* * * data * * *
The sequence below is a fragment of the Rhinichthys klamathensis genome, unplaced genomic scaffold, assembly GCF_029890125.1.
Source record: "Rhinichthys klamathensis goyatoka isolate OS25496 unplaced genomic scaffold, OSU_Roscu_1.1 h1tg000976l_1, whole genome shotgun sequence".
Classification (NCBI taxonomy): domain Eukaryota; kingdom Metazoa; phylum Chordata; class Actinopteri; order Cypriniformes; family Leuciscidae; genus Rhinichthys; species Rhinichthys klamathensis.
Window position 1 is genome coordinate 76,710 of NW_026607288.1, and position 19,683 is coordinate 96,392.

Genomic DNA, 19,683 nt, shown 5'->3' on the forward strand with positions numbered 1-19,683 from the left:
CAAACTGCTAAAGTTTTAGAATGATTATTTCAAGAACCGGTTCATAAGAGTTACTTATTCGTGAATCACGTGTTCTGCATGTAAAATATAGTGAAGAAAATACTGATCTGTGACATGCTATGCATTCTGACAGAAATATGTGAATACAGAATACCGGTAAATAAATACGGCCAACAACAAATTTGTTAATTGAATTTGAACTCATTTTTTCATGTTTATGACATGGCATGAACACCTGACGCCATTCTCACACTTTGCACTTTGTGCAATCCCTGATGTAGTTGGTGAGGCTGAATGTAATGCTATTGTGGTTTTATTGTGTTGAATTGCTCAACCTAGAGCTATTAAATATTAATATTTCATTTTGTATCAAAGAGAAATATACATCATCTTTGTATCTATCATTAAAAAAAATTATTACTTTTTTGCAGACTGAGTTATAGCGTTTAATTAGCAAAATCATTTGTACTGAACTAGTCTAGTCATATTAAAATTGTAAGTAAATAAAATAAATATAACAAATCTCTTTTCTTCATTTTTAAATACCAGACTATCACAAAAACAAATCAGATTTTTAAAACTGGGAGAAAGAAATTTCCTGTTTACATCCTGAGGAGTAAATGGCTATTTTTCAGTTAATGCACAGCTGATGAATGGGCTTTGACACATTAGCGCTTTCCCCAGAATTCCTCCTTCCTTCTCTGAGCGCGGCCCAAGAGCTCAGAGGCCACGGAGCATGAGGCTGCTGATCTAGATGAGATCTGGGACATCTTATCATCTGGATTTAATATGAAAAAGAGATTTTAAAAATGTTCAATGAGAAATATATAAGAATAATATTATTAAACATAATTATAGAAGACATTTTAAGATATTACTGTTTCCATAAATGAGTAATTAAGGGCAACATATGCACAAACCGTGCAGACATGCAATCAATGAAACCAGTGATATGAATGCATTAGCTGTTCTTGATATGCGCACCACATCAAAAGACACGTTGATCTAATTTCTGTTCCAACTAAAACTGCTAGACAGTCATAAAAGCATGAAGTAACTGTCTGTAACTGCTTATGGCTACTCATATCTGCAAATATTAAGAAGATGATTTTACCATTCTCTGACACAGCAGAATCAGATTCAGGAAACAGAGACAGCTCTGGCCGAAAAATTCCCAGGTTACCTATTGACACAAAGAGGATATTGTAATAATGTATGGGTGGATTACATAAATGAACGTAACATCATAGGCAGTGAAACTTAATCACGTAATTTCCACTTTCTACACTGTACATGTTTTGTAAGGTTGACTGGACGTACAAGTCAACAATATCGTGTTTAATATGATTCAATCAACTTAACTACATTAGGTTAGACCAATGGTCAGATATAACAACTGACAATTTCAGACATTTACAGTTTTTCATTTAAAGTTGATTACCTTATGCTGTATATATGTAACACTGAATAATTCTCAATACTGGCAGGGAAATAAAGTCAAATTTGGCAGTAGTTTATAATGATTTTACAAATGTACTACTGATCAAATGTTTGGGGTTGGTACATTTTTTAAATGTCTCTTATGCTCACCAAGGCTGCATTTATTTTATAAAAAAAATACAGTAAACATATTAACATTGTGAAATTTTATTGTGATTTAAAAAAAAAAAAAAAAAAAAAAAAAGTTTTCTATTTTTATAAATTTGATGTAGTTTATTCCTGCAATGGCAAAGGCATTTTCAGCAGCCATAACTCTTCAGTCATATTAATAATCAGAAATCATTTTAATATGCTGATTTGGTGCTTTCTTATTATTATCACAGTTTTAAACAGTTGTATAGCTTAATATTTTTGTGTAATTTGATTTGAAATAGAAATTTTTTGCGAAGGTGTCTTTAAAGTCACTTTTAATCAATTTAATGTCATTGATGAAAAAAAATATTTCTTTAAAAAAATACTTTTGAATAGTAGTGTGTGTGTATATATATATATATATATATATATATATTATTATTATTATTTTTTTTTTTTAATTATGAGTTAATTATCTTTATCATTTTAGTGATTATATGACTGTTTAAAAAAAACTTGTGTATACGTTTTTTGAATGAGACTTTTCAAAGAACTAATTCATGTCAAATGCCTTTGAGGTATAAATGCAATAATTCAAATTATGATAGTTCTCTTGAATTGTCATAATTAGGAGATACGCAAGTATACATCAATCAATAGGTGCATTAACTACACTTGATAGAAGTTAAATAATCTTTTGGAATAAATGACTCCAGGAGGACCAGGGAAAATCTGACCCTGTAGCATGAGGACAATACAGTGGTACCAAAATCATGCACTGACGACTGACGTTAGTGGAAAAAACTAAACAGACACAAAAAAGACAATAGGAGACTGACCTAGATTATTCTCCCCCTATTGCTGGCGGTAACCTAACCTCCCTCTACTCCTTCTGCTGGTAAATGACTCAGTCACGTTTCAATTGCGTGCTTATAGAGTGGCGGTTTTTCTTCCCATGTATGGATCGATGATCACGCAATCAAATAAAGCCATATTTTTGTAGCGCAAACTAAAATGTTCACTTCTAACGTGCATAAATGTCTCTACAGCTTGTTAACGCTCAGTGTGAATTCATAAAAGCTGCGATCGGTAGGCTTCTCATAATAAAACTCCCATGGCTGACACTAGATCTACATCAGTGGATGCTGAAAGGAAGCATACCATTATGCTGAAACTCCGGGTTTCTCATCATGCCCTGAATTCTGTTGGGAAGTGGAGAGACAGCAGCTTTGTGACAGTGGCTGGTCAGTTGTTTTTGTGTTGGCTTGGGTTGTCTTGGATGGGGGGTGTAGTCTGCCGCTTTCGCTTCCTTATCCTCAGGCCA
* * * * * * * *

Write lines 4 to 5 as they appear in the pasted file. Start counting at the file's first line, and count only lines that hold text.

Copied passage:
Window position 1 is genome coordinate 76,710 of NW_026607288.1, and position 19,683 is coordinate 96,392.

Genomic DNA, 19,683 nt, shown 5'->3' on the forward strand with positions numbered 1-19,683 from the left: